Wednesday, February 14, 2018

Cobweb felt curtains

For awhile I've wanted to make felted curtains for the bathroom in my 1920's California bungalow.  I tried nuno felted curtains but I wasn't too pleased with them since I wanted something more lace like.  I decided on cobweb felt.  

Cobweb felt using Wensleydale wool roving
Cobweb felt using Merino wool roving
Before making the final curtains, I experimented with both super fine merino wool roving and also Wensleydale.  I added silk and other fibers as embellishment.  I really liked the look of the Wensleydale which is a long staple fiber and creates a large curl cobweb when felted.  The merino was nice too but felted more closely together than the Wensleydale.

To make the cobweb felt , I took a hank of the roving and placed it on the bubble wrap on my work table with the bubbles up.  Using my hands I spread out the wool to a size 35% larger than the final size I wanted.  I made sure that the wool was spread fine with lots of open spaces. I added embellishments to the top third of the each piece including using pieces of wool yarn hanging off the edge.

Using a ball brauser, I wet out the wool with warm water and liquid soap.  I covered it with another piece of bubble wrap with the bubbles down.  I rubbed the package with my hands and then used the electric sander to agitate the package. When using the sander, I always use caution, wear rubber soled shoes and use one of those heavy duty orange electric cords.  

I then used a pool noodle and rolled the package for 2 minutes.  I opened the package and rotated the two curtains and rerolled.  I repeated this for all 4 sides.  I then rolled without the pool noodle but with the bubble wrap, then rolled it on it's own.  I then used hot water to bunch it up and throw it on the table periodically opening it and re-stretching it.

Once felted and fulled, I rinsed the two curtains and put it in the spinner to remove the excess water.  I then ironed them. I hung them in my bathroom on thin rods.  I was going to sew a pocket to thread the rod through but decided to just loop the curtain over the rod with the yarn pieces hanging loose.

 I am so pleased with the curtains.  They let in so much light and although they have holes, they still allow for complete privacy.

Roman glass used for embellishment

A fish trying to swallow a bead.  I left the threads hanging to resemble a fishing line.

Dyeing white silk and wool roving

And baby makes three.  Oh no, not me!  It's for my nephew and niece in law who are expecting a son, their first baby, in April.   I am so excited to become a great aunt for the first time too and super excited for my brother and sister-in-law to become first time grandparents.

For this project, I first dyed super fine merino wool roving and various types of silks, mainly 3 mm silk gauze and 5 mm silk habatoi with Dharma acid dyes.  I soaked the silk in the sink with a cup or so of white vinegar and enough water to cover.  I did not soak the roving since I did not want it to felt.  I added the vinegar to the wool roving later.  

I was careful not to agitate the wool roving when placing it in the jar with the dye liquid since I did not want to agitate it and felt it. I used a chop stick to push it down into the dye liquid.  For specifics on dyeing the silk and wool roving with acid dyes, click here.

Large steam pot used for the Ball jars
Jars are steamed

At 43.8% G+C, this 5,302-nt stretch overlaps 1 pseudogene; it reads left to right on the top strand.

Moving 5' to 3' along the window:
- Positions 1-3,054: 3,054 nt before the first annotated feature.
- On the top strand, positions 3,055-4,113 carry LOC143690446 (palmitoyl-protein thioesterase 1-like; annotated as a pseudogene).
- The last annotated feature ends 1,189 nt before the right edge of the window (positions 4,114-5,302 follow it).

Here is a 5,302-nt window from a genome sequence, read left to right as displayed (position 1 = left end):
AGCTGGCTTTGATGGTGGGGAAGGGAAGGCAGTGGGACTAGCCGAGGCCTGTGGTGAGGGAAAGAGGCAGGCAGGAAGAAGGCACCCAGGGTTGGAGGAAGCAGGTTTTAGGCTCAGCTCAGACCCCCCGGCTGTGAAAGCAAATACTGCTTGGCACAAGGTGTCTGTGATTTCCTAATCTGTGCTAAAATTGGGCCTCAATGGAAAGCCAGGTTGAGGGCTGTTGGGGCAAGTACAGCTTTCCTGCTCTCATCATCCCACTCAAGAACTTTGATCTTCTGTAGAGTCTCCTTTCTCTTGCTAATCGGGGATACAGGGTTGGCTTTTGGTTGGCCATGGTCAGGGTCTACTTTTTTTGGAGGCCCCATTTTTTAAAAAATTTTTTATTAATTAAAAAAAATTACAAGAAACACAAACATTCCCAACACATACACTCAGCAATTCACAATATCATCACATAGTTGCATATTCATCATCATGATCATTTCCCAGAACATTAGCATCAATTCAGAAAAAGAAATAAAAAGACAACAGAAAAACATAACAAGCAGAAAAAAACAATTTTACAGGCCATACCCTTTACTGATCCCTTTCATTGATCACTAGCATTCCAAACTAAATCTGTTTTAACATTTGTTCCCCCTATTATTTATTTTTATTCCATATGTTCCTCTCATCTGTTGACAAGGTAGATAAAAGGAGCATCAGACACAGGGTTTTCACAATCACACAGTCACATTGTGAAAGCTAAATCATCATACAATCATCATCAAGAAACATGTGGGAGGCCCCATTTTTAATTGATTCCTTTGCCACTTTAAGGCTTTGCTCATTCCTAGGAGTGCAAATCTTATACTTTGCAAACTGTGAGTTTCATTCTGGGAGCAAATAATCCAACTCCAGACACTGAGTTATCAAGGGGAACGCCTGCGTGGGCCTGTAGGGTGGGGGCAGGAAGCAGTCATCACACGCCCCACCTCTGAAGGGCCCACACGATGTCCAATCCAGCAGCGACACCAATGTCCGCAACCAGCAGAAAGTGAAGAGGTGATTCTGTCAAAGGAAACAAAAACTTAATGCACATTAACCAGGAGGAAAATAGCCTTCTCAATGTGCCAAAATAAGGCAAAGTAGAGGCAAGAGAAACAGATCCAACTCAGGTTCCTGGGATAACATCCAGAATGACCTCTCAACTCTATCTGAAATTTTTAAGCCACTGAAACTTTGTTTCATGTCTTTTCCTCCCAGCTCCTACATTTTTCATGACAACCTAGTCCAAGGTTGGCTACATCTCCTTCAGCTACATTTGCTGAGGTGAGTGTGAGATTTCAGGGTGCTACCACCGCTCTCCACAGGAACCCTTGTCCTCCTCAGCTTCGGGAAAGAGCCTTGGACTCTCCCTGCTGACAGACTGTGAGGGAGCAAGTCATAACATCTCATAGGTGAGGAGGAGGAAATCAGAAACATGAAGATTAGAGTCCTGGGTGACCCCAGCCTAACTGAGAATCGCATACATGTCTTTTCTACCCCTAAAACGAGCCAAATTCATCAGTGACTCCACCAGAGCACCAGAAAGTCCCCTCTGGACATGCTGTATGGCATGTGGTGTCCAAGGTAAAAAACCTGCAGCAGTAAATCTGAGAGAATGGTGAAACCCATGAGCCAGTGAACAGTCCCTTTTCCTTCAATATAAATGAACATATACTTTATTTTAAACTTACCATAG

Dyed wool roving and silks
Baby blanket in process

Finished baby blanket, hat and booties.  Leather thongs used as accents.

Monday, December 4, 2017

Holiday Show 2017

What a fun and fabulous weekend at Chemers Gallery in Tustin, CA and what an awesome turnout for this two day holiday event with 19 extraordinary artisans and a whole host of employees and helpers to make it run so smoothly.

Thank you friends for coming out to help make this event such a success. And a big thank you to Karen Raab who made it all possible along with her ever friendly, hard working and super helpful staff and helpers. And a pizza party afterwards to top it off. 

This was my second year doing this event at Chemers and I am so grateful to have been invited back since Chemers in a big name and known as an innovator in the Orange County arts scene.

It was my dear friend Susan Steel who advised me to call Karen, the owner of Chemers Gallery after she had visited the gallery a few months prior to the 2016 holiday event and talked me up to Karen.  I am forever grateful to you dear Susan.  

I am grateful for my customers and so touched at how beautifully you wear my felted garments.  Thank you and HAPPY HOLIDAYS TO ALL.

Sunday, August 13, 2017

Scarves - shibori, indigo and eco printed

Similar but uniquely different - that's what these several OOAK scarves are about.  I dyed them in indigo using various shibori techniques.  After that, I eco printed them mainly using local eucalyptus which I foraged along with smoke bush which someone gave me.  I love the smoke bush because it adds little black lines and squiggles.

 Add soda ash and thiox to the warm indigo vat.  The PH should be about 10-11.

Here's an example of one of my shibori bundles ready for the indigo pot

Here are the scarves after they were shibori dyed in indigo but before they were eco-printed.  Hard decision to just leave them as is or proceed. 

I let the indigo pieces dry in the sun for several hours.  Then I dipped them in an iron/water solution for 10 seconds, placed the plant material on the scarves, wrapped each scarf in its own rusty iron pipe and tightly wrapped the pipes.

In to the roaster the pipes went to steam for 2.5 hours, turning them every half hour or so and wetting them with a vinegar/water solution.

And the biggest thrill of all is unwrapping the pipes to see what you got!  Like Christmas morning all over again!!!

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